In the Source of Madness review we will see how procedurality and Lovecraft, two words that we never expected to be able to come to life together, coexist.
Approaching the Source of Madness review we have experienced a number of different and conflicting emotions, we have to admit. Anyone who even knows the name of HP Lovecraft only laterally knows how much his works have influenced the horror imagery that now pervades all or almost all genre productions.
Well when we saw the first photos and the first trailers of Source of Madness we do not deny that we were pleasantly surprised and blown away. The procedurally generated sprawling creatures caught our attention as well as the general vibe but, and there’s a huge but, we had to figure out if the good premises were really met in the finished game.
Let’s also add a little Bloodborne dressing, as regards the palette and the use of lighting, which never hurts, and you can understand with how many expectations we have approached to play with it. Let’s start right away with no frills: the game is not perfect and it is full of flaws, but it is definitely fun and like all roguelikes it has a replay value bordering on obsessive compulsive.
The boys of Carry Castle they did a great job especially considering that it is a very small team of only 3 people and we would like to praise what has been done by virtue of the difficulties that such a small group of programmers faced during the development phases. We, however, must try to put all the dots on all the “i’s” of this Source of Madness.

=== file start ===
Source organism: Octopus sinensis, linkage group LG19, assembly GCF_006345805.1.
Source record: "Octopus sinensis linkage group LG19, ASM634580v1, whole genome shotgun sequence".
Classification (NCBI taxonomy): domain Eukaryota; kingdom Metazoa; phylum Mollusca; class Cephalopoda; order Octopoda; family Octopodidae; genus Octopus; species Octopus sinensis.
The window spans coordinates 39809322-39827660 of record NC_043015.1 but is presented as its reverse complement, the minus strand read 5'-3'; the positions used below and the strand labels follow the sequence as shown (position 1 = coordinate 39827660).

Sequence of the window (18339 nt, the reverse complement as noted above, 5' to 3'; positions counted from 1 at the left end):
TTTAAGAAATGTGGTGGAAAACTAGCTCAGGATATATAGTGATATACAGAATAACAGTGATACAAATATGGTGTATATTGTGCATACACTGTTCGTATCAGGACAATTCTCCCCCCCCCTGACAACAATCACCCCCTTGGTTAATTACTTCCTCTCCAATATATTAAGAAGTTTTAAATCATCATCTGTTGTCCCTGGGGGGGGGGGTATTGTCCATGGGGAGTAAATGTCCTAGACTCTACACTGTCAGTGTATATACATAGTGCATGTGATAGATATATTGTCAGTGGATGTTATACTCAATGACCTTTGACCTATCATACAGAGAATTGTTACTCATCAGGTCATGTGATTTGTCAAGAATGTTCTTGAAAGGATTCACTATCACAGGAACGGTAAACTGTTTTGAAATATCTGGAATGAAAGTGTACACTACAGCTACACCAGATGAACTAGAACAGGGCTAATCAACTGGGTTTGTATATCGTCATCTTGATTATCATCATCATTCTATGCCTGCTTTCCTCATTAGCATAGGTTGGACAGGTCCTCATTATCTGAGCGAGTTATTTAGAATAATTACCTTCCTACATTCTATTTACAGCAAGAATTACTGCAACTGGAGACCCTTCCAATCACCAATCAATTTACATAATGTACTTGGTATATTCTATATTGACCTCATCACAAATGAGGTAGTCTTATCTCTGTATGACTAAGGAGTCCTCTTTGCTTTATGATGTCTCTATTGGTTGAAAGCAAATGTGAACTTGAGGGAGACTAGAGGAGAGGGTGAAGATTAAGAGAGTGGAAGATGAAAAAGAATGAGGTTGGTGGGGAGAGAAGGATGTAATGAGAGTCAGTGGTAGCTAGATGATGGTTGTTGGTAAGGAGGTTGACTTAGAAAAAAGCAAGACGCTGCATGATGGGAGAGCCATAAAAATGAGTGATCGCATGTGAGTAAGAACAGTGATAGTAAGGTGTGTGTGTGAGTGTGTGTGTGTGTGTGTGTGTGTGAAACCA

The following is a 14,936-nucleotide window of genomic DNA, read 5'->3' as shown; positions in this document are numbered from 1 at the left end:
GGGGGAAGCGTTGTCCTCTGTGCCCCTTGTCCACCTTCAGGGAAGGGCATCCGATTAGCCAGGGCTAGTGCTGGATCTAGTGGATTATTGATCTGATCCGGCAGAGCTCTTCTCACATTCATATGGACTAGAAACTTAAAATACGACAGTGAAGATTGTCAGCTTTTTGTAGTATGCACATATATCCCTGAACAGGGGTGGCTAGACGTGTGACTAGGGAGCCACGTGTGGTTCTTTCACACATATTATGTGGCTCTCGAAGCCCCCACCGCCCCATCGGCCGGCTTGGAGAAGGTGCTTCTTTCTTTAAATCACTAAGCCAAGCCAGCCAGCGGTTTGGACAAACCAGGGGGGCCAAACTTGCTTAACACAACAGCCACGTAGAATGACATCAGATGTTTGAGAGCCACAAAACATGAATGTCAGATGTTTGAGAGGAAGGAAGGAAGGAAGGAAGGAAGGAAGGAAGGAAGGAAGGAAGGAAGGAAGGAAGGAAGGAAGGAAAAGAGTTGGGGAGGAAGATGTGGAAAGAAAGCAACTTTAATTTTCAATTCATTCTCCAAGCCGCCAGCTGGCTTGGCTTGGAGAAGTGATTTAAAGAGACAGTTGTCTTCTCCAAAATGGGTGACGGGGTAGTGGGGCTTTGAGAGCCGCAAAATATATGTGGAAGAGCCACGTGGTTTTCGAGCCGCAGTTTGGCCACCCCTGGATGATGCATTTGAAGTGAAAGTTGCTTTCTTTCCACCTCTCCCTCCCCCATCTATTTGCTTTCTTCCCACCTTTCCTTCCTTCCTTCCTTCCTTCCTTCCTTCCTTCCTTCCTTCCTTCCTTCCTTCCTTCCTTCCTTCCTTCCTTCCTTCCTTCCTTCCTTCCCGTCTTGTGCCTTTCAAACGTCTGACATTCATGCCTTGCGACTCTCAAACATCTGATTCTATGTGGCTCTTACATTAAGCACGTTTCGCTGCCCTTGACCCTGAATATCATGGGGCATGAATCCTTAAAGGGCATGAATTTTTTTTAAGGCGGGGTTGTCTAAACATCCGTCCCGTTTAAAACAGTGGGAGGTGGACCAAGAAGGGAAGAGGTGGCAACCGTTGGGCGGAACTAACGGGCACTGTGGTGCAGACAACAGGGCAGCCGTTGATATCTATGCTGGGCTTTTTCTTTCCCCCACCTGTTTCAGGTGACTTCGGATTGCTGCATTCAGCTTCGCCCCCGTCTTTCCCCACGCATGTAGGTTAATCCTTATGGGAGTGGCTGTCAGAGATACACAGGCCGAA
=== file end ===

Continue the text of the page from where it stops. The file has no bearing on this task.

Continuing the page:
The lands of Crete have been infested with monsters and horrifying creatures and we, as Acolytes of a mysterious sect, will have to be able to get to the source of madness to try to understand what is happening, trying not to go crazy along the way. The premises are simple and the acolyte’s path is full of pitfalls of any type and kind.
We will awaken within the Tower of Madness displaced and without understanding what to do nor where to go. Beginning to explore this place we will first find different characters with whom we will have to deal with during our adventure and then, finally, the door that will allow us to access the disturbed world that awaits us with open arms to offer us an incalculable amount of deaths. The background of the character is deliberately sketched for a simple reason: every time we die we will have to say goodbye to that particular protagonist (complete with the date of birth and death) to subsequently take possession of another acolyte and start from the beginning of our journey.